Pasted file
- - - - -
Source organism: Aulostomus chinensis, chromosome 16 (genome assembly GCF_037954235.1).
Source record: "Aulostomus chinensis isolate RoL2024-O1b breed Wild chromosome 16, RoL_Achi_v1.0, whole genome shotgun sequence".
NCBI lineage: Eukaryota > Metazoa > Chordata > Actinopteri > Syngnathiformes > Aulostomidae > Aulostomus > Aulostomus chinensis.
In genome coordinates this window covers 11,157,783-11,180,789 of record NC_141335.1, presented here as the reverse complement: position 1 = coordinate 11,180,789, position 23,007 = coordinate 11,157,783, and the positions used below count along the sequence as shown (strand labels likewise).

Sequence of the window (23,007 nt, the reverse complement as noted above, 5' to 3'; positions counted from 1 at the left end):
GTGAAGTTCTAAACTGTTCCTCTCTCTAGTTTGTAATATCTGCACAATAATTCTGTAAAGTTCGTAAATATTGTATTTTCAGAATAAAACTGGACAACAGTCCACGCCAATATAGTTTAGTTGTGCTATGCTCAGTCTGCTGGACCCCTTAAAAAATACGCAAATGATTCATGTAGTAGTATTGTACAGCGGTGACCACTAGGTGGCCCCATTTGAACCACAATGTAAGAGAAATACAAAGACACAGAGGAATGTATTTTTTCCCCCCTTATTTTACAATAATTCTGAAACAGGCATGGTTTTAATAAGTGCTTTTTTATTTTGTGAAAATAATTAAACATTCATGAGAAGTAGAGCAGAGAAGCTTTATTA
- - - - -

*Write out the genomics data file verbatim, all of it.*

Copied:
Source organism: Aulostomus chinensis, chromosome 16 (genome assembly GCF_037954235.1).
Source record: "Aulostomus chinensis isolate RoL2024-O1b breed Wild chromosome 16, RoL_Achi_v1.0, whole genome shotgun sequence".
NCBI lineage: Eukaryota > Metazoa > Chordata > Actinopteri > Syngnathiformes > Aulostomidae > Aulostomus > Aulostomus chinensis.
In genome coordinates this window covers 11,157,783-11,180,789 of record NC_141335.1, presented here as the reverse complement: position 1 = coordinate 11,180,789, position 23,007 = coordinate 11,157,783, and the positions used below count along the sequence as shown (strand labels likewise).

Sequence of the window (23,007 nt, the reverse complement as noted above, 5' to 3'; positions counted from 1 at the left end):
GTGAAGTTCTAAACTGTTCCTCTCTCTAGTTTGTAATATCTGCACAATAATTCTGTAAAGTTCGTAAATATTGTATTTTCAGAATAAAACTGGACAACAGTCCACGCCAATATAGTTTAGTTGTGCTATGCTCAGTCTGCTGGACCCCTTAAAAAATACGCAAATGATTCATGTAGTAGTATTGTACAGCGGTGACCACTAGGTGGCCCCATTTGAACCACAATGTAAGAGAAATACAAAGACACAGAGGAATGTATTTTTTCCCCCCTTATTTTACAATAATTCTGAAACAGGCATGGTTTTAATAAGTGCTTTTTTATTTTGTGAAAATAATTAAACATTCATGAGAAGTAGAGCAGAGAAGCTTTATTA